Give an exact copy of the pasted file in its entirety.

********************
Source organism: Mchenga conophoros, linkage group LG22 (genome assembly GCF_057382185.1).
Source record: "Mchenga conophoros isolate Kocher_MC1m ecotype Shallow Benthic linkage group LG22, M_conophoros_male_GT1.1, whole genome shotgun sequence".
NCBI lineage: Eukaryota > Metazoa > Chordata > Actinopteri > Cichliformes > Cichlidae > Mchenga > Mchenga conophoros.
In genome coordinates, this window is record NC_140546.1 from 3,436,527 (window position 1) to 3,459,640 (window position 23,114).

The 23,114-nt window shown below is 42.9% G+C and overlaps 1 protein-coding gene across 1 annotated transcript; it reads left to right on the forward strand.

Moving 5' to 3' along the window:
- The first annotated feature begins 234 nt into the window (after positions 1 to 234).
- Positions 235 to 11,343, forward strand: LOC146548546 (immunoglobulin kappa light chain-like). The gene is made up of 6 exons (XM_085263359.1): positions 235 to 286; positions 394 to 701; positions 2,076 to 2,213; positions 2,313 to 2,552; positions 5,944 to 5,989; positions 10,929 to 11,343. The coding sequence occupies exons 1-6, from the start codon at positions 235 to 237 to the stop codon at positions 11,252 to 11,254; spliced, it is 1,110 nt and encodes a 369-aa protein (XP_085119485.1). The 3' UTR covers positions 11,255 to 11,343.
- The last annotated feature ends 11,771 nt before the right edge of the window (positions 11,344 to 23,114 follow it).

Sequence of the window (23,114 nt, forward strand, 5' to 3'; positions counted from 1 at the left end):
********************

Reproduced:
Source organism: Mchenga conophoros, linkage group LG22 (genome assembly GCF_057382185.1).
Source record: "Mchenga conophoros isolate Kocher_MC1m ecotype Shallow Benthic linkage group LG22, M_conophoros_male_GT1.1, whole genome shotgun sequence".
NCBI lineage: Eukaryota > Metazoa > Chordata > Actinopteri > Cichliformes > Cichlidae > Mchenga > Mchenga conophoros.
In genome coordinates, this window is record NC_140546.1 from 3,436,527 (window position 1) to 3,459,640 (window position 23,114).

The 23,114-nt window shown below is 42.9% G+C and overlaps 1 protein-coding gene across 1 annotated transcript; it reads left to right on the forward strand.

Moving 5' to 3' along the window:
- The first annotated feature begins 234 nt into the window (after positions 1 to 234).
- Positions 235 to 11,343, forward strand: LOC146548546 (immunoglobulin kappa light chain-like). The gene is made up of 6 exons (XM_085263359.1): positions 235 to 286; positions 394 to 701; positions 2,076 to 2,213; positions 2,313 to 2,552; positions 5,944 to 5,989; positions 10,929 to 11,343. The coding sequence occupies exons 1-6, from the start codon at positions 235 to 237 to the stop codon at positions 11,252 to 11,254; spliced, it is 1,110 nt and encodes a 369-aa protein (XP_085119485.1). The 3' UTR covers positions 11,255 to 11,343.
- The last annotated feature ends 11,771 nt before the right edge of the window (positions 11,344 to 23,114 follow it).

Sequence of the window (23,114 nt, forward strand, 5' to 3'; positions counted from 1 at the left end):